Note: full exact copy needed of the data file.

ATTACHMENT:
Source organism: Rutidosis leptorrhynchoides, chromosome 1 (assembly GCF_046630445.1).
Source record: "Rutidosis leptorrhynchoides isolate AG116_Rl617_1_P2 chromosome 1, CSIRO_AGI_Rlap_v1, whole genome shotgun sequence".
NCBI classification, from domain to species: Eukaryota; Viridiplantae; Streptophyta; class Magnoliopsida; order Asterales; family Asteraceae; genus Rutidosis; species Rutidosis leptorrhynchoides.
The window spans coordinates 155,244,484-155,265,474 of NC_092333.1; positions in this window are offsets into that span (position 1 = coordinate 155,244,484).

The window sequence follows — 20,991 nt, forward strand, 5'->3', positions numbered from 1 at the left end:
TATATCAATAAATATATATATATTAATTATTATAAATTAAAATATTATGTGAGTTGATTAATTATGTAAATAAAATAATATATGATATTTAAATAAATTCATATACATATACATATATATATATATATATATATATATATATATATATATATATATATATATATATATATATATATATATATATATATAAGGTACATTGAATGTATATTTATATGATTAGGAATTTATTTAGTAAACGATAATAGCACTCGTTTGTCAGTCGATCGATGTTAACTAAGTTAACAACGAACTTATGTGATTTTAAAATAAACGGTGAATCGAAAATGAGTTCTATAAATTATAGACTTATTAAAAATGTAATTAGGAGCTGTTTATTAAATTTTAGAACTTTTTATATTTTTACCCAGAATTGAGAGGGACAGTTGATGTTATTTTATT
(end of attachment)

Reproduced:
Source organism: Rutidosis leptorrhynchoides, chromosome 1 (assembly GCF_046630445.1).
Source record: "Rutidosis leptorrhynchoides isolate AG116_Rl617_1_P2 chromosome 1, CSIRO_AGI_Rlap_v1, whole genome shotgun sequence".
NCBI classification, from domain to species: Eukaryota; Viridiplantae; Streptophyta; class Magnoliopsida; order Asterales; family Asteraceae; genus Rutidosis; species Rutidosis leptorrhynchoides.
The window spans coordinates 155,244,484-155,265,474 of NC_092333.1; positions in this window are offsets into that span (position 1 = coordinate 155,244,484).

The window sequence follows — 20,991 nt, forward strand, 5'->3', positions numbered from 1 at the left end:
TATATCAATAAATATATATATATTAATTATTATAAATTAAAATATTATGTGAGTTGATTAATTATGTAAATAAAATAATATATGATATTTAAATAAATTCATATACATATACATATATATATATATATATATATATATATATATATATATATATATATATATATATATATATATATATATATATATATAAGGTACATTGAATGTATATTTATATGATTAGGAATTTATTTAGTAAACGATAATAGCACTCGTTTGTCAGTCGATCGATGTTAACTAAGTTAACAACGAACTTATGTGATTTTAAAATAAACGGTGAATCGAAAATGAGTTCTATAAATTATAGACTTATTAAAAATGTAATTAGGAGCTGTTTATTAAATTTTAGAACTTTTTATATTTTTACCCAGAATTGAGAGGGACAGTTGATGTTATTTTATT